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Writer Georgette Jones is a widow raising three teenagers. Her hottest date is with the computer and the fantasy heroes she creates. Country star Colt Ryder sings about love, but in real life the novelty eludes him. Winning the perfect woman's love is like chasing windmills, until he meets Etta Jones.
A dozen long-stemmed pink roses, arranged neatly in an open florist’s box, sat on the wide library table inside the front door. Georgette Jones gazed down at the flowers in surprise. She set the groceries on the table and looked for a card. It was probably one of Marcy’s love-crazed boyfriends. Her pretty daughter was always getting flowers--lucky girl.
"They’re for you, Mom." Marcy passed by with a sly wink, her blond ponytail swinging with her bouncy walk. She flopped on the sofa in the living room, released a dramatic sigh, and flicked on the television.
Curiosity itched at her to find some answers. "When did they come, Marcy?"
The spunky teenager peered back over her shoulder. "The delivery guy was about to leave when I pulled up from school, so I signed for them. Got a beau, Mom?"
Georgette studied the long silver box. They were from that expensive florist across town. She pushed back the crisp green tissue and found a small white linen envelope. A nice masculine cursive sprawled her nickname across the note card inside.
Marcy walked up beside her. She removed the bouquet of delicate roses from the box to sniff them. "Wow, these smell great, Mom. What does the card say?"
She read the message aloud. "Etta, your heart sings music to my soul. It’s signed Don Quixote."
"Don Quixote?" Marcy echoed in total awe. "Who the hell is that?"
"Marcy, don’t swear! I don’t know who it is, dear." She turned the card over in her fingertips, trying to get a clue. Who was this mythical Don Quixote, as in Cervantes charming, romantic character inspired by chivalrous but impractical ideals? Impossible! She shook her head and laughed. Tucking the card into her purse, she picked up the overflowing grocery bag.
"Don’t you know a Don Quixote, Mom?" Marcy followed her into the kitchen and slipped the fragrant roses into a tall glass vase.
"Too well, I’m afraid." Georgette watched her daughter arrange the roses to her satisfaction and add cold water.
Marcy shoved the groceries aside and placed the roses in the middle of the kitchen table. "You’re weird, Mom." She grabbed a handful of chocolate chip cookies from the jar on the counter and bounced out of the kitchen, singing an unfamiliar song, way off key.
"I’ll take that as a compliment, Marcy. Thank you very much."
She sighed with fatigue and resigned herself to putting away the groceries alone. She should be harder on the children and make them help more around the house, but they had to have their time to relax too. She really didn’t mind taking care of them; it kept her mind off thinking too much--most of the time. Then there were days like earlier today when all she thought about was Ben. Gosh, she missed him so much!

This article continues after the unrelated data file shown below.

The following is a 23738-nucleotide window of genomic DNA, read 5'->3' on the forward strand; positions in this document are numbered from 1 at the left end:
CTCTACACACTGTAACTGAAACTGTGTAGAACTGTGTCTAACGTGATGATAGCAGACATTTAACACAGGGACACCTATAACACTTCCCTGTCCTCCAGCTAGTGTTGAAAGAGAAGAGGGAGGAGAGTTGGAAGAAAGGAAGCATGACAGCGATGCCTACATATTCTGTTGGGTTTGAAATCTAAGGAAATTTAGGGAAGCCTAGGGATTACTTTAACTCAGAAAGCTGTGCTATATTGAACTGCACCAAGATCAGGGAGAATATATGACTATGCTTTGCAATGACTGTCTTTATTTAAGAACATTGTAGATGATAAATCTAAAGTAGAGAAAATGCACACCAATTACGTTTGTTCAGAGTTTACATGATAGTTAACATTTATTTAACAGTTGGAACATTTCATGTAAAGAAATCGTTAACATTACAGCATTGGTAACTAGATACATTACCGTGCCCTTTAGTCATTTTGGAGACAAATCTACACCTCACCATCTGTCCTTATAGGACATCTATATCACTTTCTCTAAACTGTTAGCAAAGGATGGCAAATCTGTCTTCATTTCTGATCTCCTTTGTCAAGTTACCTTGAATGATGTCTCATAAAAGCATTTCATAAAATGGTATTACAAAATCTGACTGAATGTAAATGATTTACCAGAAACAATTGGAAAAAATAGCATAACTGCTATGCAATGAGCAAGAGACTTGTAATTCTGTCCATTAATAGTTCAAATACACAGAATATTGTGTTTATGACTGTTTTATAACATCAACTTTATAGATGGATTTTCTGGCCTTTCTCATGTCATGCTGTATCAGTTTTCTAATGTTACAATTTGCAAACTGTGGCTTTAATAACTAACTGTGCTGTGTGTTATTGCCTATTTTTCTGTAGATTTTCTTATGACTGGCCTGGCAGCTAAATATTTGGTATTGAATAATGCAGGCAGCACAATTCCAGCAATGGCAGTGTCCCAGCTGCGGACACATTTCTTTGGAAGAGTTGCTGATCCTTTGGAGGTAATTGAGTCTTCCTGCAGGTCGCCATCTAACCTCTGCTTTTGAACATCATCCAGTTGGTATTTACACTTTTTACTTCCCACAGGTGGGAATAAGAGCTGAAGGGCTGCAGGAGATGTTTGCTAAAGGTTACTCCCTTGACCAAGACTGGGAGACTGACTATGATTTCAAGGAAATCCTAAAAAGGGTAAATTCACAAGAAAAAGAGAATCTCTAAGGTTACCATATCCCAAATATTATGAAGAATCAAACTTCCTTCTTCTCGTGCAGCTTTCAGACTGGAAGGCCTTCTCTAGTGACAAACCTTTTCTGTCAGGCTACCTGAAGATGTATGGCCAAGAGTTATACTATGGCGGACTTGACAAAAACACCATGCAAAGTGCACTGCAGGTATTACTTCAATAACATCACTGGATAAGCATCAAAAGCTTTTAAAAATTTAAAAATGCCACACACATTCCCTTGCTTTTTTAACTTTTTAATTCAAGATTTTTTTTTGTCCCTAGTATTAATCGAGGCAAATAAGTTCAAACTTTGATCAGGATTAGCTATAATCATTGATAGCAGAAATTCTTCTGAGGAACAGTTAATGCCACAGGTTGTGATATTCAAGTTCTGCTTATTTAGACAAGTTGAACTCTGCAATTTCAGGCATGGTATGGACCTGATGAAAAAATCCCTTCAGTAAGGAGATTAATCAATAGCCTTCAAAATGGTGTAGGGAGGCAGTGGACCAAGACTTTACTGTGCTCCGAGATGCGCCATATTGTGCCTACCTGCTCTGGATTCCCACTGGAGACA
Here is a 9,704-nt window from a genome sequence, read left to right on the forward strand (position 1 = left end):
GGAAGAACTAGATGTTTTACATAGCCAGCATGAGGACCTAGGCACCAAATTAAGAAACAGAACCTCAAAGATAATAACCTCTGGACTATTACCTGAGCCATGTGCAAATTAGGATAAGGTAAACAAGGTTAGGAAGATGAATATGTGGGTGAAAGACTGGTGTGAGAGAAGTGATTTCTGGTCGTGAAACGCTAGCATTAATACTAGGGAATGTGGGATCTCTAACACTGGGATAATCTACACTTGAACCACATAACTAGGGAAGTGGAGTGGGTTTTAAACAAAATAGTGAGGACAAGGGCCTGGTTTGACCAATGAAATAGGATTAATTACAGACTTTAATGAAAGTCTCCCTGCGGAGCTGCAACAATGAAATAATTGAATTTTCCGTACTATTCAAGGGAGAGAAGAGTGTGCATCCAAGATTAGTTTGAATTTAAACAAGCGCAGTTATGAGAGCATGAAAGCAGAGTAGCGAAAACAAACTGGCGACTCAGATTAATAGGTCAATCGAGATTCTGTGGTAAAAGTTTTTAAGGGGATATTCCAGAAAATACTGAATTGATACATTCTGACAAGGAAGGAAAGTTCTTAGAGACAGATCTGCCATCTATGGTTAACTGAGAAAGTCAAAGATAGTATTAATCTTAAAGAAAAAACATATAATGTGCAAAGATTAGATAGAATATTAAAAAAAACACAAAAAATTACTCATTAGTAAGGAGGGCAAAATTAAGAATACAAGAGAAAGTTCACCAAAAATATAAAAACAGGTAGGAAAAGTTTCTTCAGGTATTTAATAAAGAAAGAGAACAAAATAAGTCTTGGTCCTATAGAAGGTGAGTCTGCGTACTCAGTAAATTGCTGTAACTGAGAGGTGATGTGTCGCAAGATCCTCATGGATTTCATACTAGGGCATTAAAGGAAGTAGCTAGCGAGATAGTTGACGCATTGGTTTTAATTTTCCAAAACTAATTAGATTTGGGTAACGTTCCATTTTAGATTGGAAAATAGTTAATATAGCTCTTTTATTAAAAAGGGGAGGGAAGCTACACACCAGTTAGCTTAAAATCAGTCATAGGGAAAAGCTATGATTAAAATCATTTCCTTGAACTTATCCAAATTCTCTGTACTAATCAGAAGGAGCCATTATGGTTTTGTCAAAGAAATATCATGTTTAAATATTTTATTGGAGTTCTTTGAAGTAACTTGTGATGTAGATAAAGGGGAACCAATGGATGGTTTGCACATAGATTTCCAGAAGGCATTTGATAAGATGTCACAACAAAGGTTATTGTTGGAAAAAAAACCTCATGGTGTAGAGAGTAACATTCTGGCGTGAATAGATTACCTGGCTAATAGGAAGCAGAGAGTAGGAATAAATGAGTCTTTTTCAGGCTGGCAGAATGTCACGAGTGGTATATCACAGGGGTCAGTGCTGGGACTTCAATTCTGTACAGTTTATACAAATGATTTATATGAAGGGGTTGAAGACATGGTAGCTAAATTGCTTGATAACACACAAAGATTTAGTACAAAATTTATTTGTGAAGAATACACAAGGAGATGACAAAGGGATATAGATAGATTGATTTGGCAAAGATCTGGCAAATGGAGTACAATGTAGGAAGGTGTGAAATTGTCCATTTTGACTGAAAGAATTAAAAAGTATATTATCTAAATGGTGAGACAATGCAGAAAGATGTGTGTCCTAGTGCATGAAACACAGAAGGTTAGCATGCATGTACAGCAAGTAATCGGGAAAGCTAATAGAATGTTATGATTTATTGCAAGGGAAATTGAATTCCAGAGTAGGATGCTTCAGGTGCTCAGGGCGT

She grabbed a box of cereal from the paper grocery bag and slipped it up into the cupboard above the stove. She may be weird and life was truly hectic at times, but receiving flowers from a stranger was simply an interesting mistake. That’s what it was, someone’s computer error. All it took was the touch of one wrong button to mess up a whole ordering system. She shook her head and slipped a gallon jug of milk into the refrigerator. She paused by the counter and stared dreamily out the window at the dog lying on the patio.
Then again, wouldn’t it be romantic to have a secret admirer?
Christine Poe grew up in California, moved to Utah, married and raised four wonderful children. She has been writing books since her early teens, mostly to entertain friends. Many of her schoolteachers encouraged her to write. Her high school play “Take A Trip” was a hit comedy and received great reviews. She has completed seven manuscripts in various genres, and has many more in the works. She has also written several children’s stories and over two hundred poems.
Christine currently resides in Virginia with her devoted husband, a large multi-generational family, lots of Blue Ridge Mountain wildlife, and far too many pets to enumerate, but cats are her favorite animals.
“This reader thoroughly enjoyed Heroes and Hunks; it was sexy, humorous, and guarantees a happy-ever-after ending that is most satisfying. I would recommend this book to everyone who loves a story filled with great real-to-life characters, sensual imagery, sexual tension, humorous moments, and an everlasting love.” Five Roses Kari Thomas
Christine Poe has come up with a real winner with Heroes and Hunks. A sure-to-please romantic comedy about a modern day, oh-so-sexy cowboy and a strong yet feminine heroine. The main characters are both strongly developed and readers quickly find themselves rooting for their inevitable union. Air filled with sexual tension each time these two powerful characters went head to head from a verbal sparing to a passionate embrace. The worst part of this book was that it ended.
This excellent romantic comedy is highly recommended and a definite addition to this reviewer's keeper shelf. ~Miriam van Veen ~ Love Romances Reviews
Book Publisher: Wings e Press
No. of Pages: 314
Paper Weight (lb): 13.2
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